With a new face and new outlook on life, Doom set out to become one of the heroes. After Tony Stark showed up in Latveria on a mission, Victor attempted to assist him. Unaware of the rebuilding of the multiverse, Tony at first believed it to be a trap, and that Doom was setting him up for his own nefarious plots. But over time, the pair came to an uneasy trust.
That trust was tested with Civil War II, an event that once again forced Marvel's heroes to pick sides. Instead of fighting over superhero registration, though, the supers were trying to determine whether they should utilize the powers of Ulysses, an Inhuman with the ability to predict possible futures. While Tony believed the future needed "protecting" and that acting on premonitions was a dangerous way to try and save the world, Captain Marvel saw things differently. The showdown between Iron Man and Captain Marvel resulted in Tony falling comatose.
Doom took this opportunity to prove himself even further. Although comatose, Tony had built an A.I. version of himself in case anything were to happen to him. Victor asked the A.I. for permission to take up the Iron Man mantle while the real Tony was out of commission. Doom's adventures as the Infamous Iron Man played out in the comic of the same name.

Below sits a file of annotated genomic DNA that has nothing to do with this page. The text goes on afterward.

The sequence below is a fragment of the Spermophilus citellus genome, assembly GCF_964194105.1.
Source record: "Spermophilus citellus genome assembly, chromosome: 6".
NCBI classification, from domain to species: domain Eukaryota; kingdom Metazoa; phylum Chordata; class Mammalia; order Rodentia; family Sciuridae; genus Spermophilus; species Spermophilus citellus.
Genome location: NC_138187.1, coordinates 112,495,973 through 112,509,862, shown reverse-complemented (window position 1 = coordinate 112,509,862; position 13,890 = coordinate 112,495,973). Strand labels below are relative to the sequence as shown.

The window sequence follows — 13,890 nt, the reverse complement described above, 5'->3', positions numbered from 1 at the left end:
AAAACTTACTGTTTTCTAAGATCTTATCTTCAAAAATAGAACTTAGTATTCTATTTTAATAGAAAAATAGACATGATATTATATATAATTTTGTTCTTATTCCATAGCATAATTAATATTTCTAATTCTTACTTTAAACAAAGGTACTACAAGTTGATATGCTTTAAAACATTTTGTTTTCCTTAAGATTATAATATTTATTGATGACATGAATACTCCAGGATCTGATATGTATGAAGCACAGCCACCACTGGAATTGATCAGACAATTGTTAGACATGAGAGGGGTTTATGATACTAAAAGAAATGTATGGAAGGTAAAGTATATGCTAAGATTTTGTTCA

But what about Johnny and Ben? The two temporarily parted ways and served as members of other teams. Ben joined the Guardians of the Galaxy, missing the spacefaring life, but his tenure on the team was short-lived. Captain Marvel recruited the Guardians in her fight against Tony in Civil War II, and their ship the Milano was destroyed during the conflict, stranding the team on Earth. During their literal downtime, the Guardians' patience with each other was tested, and they ultimately broke up. The Thing was then enlisted by S.H.I.E.L.D., putting him back in Doom's life by tasking him with trying to get to the bottom of Victor's newfound heroism.